A bathroom will be different things to different people. A large family will obviously make more extreme demands on the space than a single householder. A bathroom used mainly by the elderly or young children will involve radically different styling from a room that is used only by a young couple. Planning your bathroom involves assessing your lifestyle, needs a demands - both as they are currently and as they are likely to evolve over the years. It is necessary to ask yourself a few key questions before you start, to help plan the most effective space for you.
Who will be using this room?
Look at issues such as the number of people using the bathroom and how often. If you are catering for the demands of a large family whose members will all need the bathroom at the same time, consider installing additional fixtures like a second basin or a bidet to provide additional washing facilities which can be used simultaneously. Think about replacing an over-bath shower with a separate shower enclosure, or installing showering facilities and vanity units elsewhere in the house. You should also consider these adaptations if styling a bathroom for a busy couple who may both need it at the same time.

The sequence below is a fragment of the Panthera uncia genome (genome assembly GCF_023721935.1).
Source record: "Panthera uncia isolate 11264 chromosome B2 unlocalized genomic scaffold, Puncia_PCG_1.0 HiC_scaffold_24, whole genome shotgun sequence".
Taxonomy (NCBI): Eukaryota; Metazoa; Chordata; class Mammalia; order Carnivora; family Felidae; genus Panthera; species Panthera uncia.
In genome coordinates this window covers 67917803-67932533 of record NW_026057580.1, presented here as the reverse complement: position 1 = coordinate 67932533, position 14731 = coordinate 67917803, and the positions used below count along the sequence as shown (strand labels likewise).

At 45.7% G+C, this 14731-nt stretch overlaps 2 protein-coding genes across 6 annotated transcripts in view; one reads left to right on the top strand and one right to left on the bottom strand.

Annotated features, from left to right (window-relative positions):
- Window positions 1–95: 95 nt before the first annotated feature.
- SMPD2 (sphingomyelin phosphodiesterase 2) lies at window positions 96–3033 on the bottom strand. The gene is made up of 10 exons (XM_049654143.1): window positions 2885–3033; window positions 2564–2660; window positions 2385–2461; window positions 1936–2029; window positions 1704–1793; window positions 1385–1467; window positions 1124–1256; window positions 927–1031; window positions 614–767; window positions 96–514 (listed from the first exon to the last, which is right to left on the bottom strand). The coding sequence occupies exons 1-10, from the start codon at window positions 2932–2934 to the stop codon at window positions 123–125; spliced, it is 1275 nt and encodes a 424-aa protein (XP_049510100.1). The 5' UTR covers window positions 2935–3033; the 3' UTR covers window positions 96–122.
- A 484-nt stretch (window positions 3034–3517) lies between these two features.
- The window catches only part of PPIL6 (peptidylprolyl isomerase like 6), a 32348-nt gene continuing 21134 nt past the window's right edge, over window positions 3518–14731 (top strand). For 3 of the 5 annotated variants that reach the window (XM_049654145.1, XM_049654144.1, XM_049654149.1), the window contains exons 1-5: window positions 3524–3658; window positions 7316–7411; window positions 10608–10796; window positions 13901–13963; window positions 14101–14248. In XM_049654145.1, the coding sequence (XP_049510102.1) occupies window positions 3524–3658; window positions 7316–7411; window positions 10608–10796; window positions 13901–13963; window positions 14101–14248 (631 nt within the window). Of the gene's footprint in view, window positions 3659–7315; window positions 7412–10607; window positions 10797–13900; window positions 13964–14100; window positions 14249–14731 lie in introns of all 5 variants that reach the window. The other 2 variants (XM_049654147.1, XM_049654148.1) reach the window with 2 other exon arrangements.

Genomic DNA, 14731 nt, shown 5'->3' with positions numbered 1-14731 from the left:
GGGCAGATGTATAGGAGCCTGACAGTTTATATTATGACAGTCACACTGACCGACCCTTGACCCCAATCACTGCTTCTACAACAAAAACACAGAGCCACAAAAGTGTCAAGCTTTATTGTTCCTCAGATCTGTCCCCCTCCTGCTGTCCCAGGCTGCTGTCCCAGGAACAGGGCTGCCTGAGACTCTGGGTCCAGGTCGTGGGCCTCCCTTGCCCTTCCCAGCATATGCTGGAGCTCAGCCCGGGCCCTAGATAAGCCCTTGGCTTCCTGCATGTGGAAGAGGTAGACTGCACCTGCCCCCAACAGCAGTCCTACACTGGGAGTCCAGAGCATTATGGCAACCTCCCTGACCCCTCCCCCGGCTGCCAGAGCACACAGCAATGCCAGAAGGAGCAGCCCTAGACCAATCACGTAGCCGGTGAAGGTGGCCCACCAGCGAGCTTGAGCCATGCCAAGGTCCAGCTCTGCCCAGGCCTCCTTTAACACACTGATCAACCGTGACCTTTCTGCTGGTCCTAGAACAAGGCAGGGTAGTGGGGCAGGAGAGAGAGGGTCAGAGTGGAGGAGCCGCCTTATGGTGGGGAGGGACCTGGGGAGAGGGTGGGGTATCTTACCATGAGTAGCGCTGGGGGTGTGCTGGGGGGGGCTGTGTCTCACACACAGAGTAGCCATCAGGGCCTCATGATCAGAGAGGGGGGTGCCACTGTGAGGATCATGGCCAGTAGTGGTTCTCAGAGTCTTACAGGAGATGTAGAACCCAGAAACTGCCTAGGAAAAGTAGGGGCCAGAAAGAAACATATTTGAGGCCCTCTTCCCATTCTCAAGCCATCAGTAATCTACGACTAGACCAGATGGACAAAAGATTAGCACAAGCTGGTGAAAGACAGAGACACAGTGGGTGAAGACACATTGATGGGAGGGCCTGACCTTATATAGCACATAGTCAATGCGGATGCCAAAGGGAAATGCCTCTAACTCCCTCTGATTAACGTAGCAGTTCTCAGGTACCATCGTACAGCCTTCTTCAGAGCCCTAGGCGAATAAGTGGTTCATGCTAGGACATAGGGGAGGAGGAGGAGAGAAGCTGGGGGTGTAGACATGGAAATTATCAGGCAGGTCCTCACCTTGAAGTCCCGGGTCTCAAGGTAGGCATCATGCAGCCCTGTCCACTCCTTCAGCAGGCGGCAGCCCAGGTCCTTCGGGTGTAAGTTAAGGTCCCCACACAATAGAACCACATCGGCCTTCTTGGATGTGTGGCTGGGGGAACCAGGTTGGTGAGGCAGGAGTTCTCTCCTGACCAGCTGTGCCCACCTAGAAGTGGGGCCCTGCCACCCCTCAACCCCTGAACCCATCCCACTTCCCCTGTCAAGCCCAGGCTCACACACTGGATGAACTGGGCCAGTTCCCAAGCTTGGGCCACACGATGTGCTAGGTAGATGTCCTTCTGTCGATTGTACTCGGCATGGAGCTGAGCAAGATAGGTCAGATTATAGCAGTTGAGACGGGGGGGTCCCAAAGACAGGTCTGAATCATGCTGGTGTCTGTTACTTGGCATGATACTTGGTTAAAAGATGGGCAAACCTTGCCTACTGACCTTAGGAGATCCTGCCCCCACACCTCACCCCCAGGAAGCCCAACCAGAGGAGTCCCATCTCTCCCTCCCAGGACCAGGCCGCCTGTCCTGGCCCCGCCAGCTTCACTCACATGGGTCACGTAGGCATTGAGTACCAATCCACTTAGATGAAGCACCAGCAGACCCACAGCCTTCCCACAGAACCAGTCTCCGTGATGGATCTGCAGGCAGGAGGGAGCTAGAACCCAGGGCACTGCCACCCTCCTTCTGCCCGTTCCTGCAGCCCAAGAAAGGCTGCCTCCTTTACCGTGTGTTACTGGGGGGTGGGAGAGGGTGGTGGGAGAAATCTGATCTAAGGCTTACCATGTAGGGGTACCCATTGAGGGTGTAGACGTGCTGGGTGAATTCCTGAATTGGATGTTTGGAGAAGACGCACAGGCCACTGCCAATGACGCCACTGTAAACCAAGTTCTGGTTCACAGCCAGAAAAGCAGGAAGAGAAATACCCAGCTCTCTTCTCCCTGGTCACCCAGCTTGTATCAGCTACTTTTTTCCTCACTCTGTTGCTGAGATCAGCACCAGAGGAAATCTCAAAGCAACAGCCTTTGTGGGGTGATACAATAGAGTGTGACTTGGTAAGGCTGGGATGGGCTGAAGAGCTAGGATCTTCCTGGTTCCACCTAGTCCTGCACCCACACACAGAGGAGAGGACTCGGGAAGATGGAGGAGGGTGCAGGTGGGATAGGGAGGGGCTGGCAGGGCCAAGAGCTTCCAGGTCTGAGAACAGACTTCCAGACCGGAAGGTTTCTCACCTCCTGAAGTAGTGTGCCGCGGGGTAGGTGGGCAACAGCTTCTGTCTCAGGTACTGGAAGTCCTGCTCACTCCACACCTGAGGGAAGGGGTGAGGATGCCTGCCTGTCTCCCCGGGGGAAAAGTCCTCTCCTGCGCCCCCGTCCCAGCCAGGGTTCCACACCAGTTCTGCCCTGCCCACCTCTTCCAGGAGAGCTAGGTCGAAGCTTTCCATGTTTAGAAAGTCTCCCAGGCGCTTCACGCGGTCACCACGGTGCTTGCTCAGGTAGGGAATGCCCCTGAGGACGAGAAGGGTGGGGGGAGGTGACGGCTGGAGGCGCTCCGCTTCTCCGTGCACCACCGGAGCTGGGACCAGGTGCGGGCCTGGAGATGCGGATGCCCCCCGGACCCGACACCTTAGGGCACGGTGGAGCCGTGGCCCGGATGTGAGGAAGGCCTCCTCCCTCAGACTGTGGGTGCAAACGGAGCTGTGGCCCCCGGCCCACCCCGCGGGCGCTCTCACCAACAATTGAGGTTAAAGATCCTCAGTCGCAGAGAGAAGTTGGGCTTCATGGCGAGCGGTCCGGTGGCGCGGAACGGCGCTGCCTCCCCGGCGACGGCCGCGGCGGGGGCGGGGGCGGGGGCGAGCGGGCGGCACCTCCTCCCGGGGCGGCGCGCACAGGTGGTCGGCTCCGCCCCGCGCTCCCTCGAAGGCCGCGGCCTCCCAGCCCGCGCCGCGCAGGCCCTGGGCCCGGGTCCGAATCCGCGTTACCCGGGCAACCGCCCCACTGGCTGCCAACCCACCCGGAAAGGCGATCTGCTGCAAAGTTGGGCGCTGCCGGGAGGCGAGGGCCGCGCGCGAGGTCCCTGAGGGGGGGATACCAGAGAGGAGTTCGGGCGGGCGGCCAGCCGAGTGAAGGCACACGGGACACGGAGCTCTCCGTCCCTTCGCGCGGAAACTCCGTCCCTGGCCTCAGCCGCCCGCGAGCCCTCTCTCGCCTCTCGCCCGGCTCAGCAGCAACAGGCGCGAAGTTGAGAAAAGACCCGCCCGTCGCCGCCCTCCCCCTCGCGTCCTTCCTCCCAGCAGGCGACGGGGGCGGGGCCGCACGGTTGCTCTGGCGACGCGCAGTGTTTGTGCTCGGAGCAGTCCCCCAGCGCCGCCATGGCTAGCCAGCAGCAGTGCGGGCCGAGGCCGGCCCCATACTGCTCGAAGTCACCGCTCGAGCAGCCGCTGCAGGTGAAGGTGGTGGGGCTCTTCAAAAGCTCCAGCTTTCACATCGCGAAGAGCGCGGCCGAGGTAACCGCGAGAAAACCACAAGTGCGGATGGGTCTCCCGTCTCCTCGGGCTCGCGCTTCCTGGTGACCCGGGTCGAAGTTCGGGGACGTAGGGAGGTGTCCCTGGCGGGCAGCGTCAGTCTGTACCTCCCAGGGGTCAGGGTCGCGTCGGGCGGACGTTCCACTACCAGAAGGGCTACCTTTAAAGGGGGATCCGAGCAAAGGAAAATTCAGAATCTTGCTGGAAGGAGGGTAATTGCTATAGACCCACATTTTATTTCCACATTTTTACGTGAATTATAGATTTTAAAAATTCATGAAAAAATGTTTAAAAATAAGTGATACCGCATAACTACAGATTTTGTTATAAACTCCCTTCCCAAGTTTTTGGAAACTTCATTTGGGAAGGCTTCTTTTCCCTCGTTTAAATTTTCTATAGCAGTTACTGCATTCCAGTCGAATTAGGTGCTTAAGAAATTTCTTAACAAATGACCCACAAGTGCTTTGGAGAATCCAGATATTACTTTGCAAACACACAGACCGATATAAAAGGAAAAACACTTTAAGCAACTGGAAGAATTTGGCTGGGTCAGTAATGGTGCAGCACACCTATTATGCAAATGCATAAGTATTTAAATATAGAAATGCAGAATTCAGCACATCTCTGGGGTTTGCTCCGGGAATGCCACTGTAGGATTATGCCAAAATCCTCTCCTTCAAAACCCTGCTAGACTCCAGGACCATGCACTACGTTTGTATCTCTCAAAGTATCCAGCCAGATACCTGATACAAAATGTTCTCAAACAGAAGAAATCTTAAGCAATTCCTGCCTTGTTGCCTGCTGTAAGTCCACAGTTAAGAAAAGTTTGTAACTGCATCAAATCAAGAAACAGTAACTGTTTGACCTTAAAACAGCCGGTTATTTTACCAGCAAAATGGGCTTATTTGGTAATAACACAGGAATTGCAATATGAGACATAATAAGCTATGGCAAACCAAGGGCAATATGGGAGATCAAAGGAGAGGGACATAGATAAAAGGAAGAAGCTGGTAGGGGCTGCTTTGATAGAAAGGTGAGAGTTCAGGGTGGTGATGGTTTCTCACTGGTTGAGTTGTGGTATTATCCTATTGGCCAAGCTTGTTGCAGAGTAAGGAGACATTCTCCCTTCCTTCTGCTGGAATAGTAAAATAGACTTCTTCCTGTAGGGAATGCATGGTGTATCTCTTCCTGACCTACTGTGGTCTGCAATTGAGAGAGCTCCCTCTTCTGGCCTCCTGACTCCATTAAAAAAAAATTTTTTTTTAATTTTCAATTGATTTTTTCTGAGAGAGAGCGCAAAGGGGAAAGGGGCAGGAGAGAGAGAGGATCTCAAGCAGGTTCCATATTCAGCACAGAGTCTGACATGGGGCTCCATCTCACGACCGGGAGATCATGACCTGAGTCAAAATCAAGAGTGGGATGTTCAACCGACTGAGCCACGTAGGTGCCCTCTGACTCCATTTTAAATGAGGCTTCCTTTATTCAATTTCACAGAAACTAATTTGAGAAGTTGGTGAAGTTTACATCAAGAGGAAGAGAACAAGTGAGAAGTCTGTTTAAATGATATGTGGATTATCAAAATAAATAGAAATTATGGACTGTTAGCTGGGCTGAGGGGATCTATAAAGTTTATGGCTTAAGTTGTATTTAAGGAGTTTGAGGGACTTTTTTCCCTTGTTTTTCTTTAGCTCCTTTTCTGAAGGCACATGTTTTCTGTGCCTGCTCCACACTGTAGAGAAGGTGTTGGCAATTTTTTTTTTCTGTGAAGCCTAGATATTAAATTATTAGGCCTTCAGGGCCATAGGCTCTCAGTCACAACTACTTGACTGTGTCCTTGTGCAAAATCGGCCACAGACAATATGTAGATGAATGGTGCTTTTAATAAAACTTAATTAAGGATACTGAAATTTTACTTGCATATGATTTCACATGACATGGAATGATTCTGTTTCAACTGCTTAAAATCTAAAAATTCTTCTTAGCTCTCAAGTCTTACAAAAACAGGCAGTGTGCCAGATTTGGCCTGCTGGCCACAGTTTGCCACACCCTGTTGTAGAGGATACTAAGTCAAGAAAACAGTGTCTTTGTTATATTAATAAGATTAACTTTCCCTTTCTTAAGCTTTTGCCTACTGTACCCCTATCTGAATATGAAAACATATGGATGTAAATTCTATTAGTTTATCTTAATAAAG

Consider whether the facilities are suitable for all the family. A step-up to the bath is ideal for small children, and also useful for a parent when bathing babies or toddlers. Think about height restrictions and safety - small children may bang their heads on low basins, and tall people will hate bending over low fixtures. If elderly people will be the main users of the space think about installing a special low-sided bath or shower. Elderly or less-able people will also benefit from a higher toilet or raised toilet seat. Consider your choice of taps, too - level-operated fittings will be easier for them to use.
If the bathroom will be used primarily by the very young or the very old, you need to pay close attention to safety features such as slip-resistant flooring, thermostatic shower mixens and anti-scald valves. Grab rails at key points in the bathroom such as near the bath, in the shower and next to the toilet are also a good idea. Carefully consider the needs of those who will be using the space and think about what you expect from a bathroom. Are speed and efficiency the most important criteria? Are relaxation and recuperation the crucial ingredients? Or perhaps it is essential to have both at different times, and create a space that is a sanctuary as much as a utility.
What type of fixtures: Take time to consider your choice of fixtures during a bathroom remodel, including flooding and wall covering. If children will be using the bathroom, make sure the materials you choose are child friendly. Remember that some materials need more cleaning than others. Lots of pretty bottles and lotions are basins and baths may create an eye-catching display but may not be practical if they are within reach of small children. What are your priorities? Style at all costs, or a hard-wearing, low maintenance environment?
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